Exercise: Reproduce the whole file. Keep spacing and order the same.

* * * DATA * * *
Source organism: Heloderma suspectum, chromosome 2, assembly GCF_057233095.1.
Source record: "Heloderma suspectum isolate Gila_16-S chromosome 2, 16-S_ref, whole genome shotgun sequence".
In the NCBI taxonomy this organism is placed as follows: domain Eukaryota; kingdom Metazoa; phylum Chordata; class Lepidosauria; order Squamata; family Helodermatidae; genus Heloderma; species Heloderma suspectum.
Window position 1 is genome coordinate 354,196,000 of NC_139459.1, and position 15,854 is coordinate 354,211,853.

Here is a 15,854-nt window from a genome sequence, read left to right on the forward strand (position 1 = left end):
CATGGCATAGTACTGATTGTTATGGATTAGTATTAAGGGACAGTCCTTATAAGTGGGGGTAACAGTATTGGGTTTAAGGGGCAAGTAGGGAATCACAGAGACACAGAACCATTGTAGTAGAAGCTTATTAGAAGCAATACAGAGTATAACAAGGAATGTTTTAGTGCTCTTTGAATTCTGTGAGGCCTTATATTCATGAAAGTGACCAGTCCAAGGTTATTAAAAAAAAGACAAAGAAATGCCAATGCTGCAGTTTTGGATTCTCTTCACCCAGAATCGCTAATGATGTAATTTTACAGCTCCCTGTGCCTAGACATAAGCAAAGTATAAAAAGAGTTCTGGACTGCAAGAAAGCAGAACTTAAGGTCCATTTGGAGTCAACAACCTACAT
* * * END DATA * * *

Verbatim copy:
Source organism: Heloderma suspectum, chromosome 2, assembly GCF_057233095.1.
Source record: "Heloderma suspectum isolate Gila_16-S chromosome 2, 16-S_ref, whole genome shotgun sequence".
In the NCBI taxonomy this organism is placed as follows: domain Eukaryota; kingdom Metazoa; phylum Chordata; class Lepidosauria; order Squamata; family Helodermatidae; genus Heloderma; species Heloderma suspectum.
Window position 1 is genome coordinate 354,196,000 of NC_139459.1, and position 15,854 is coordinate 354,211,853.

Here is a 15,854-nt window from a genome sequence, read left to right on the forward strand (position 1 = left end):
CATGGCATAGTACTGATTGTTATGGATTAGTATTAAGGGACAGTCCTTATAAGTGGGGGTAACAGTATTGGGTTTAAGGGGCAAGTAGGGAATCACAGAGACACAGAACCATTGTAGTAGAAGCTTATTAGAAGCAATACAGAGTATAACAAGGAATGTTTTAGTGCTCTTTGAATTCTGTGAGGCCTTATATTCATGAAAGTGACCAGTCCAAGGTTATTAAAAAAAAGACAAAGAAATGCCAATGCTGCAGTTTTGGATTCTCTTCACCCAGAATCGCTAATGATGTAATTTTACAGCTCCCTGTGCCTAGACATAAGCAAAGTATAAAAAGAGTTCTGGACTGCAAGAAAGCAGAACTTAAGGTCCATTTGGAGTCAACAACCTACAT